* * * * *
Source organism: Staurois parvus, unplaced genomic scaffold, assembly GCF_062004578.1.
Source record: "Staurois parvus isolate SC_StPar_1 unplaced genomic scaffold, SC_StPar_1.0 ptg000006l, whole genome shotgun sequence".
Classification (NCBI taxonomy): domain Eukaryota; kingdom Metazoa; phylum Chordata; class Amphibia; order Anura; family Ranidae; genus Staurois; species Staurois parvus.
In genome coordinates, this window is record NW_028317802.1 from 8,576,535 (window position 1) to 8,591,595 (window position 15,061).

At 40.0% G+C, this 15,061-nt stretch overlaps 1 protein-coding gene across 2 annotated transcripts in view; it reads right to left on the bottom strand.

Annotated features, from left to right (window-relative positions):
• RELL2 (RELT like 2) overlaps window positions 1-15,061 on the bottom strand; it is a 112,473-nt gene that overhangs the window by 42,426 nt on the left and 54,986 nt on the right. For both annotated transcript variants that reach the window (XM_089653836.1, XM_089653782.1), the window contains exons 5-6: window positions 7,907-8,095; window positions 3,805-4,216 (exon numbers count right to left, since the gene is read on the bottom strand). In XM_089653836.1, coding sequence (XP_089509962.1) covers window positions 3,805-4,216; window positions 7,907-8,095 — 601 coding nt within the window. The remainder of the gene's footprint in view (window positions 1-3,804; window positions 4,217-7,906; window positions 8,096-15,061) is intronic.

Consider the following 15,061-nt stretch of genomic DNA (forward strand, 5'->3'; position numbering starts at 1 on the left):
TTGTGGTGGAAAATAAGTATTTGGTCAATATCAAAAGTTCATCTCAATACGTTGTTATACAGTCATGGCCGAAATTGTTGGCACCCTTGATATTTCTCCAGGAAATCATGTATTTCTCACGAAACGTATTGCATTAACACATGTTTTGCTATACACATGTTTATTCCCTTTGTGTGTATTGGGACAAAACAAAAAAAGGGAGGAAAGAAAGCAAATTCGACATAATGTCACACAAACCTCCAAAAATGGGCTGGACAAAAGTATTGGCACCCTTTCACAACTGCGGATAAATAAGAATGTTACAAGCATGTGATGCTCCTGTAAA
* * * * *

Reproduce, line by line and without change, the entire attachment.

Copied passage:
Source organism: Staurois parvus, unplaced genomic scaffold, assembly GCF_062004578.1.
Source record: "Staurois parvus isolate SC_StPar_1 unplaced genomic scaffold, SC_StPar_1.0 ptg000006l, whole genome shotgun sequence".
Classification (NCBI taxonomy): domain Eukaryota; kingdom Metazoa; phylum Chordata; class Amphibia; order Anura; family Ranidae; genus Staurois; species Staurois parvus.
In genome coordinates, this window is record NW_028317802.1 from 8,576,535 (window position 1) to 8,591,595 (window position 15,061).

At 40.0% G+C, this 15,061-nt stretch overlaps 1 protein-coding gene across 2 annotated transcripts in view; it reads right to left on the bottom strand.

Annotated features, from left to right (window-relative positions):
• RELL2 (RELT like 2) overlaps window positions 1-15,061 on the bottom strand; it is a 112,473-nt gene that overhangs the window by 42,426 nt on the left and 54,986 nt on the right. For both annotated transcript variants that reach the window (XM_089653836.1, XM_089653782.1), the window contains exons 5-6: window positions 7,907-8,095; window positions 3,805-4,216 (exon numbers count right to left, since the gene is read on the bottom strand). In XM_089653836.1, coding sequence (XP_089509962.1) covers window positions 3,805-4,216; window positions 7,907-8,095 — 601 coding nt within the window. The remainder of the gene's footprint in view (window positions 1-3,804; window positions 4,217-7,906; window positions 8,096-15,061) is intronic.

Consider the following 15,061-nt stretch of genomic DNA (forward strand, 5'->3'; position numbering starts at 1 on the left):
TTGTGGTGGAAAATAAGTATTTGGTCAATATCAAAAGTTCATCTCAATACGTTGTTATACAGTCATGGCCGAAATTGTTGGCACCCTTGATATTTCTCCAGGAAATCATGTATTTCTCACGAAACGTATTGCATTAACACATGTTTTGCTATACACATGTTTATTCCCTTTGTGTGTATTGGGACAAAACAAAAAAAGGGAGGAAAGAAAGCAAATTCGACATAATGTCACACAAACCTCCAAAAATGGGCTGGACAAAAGTATTGGCACCCTTTCACAACTGCGGATAAATAAGAATGTTACAAGCATGTGATGCTCCTGTAAA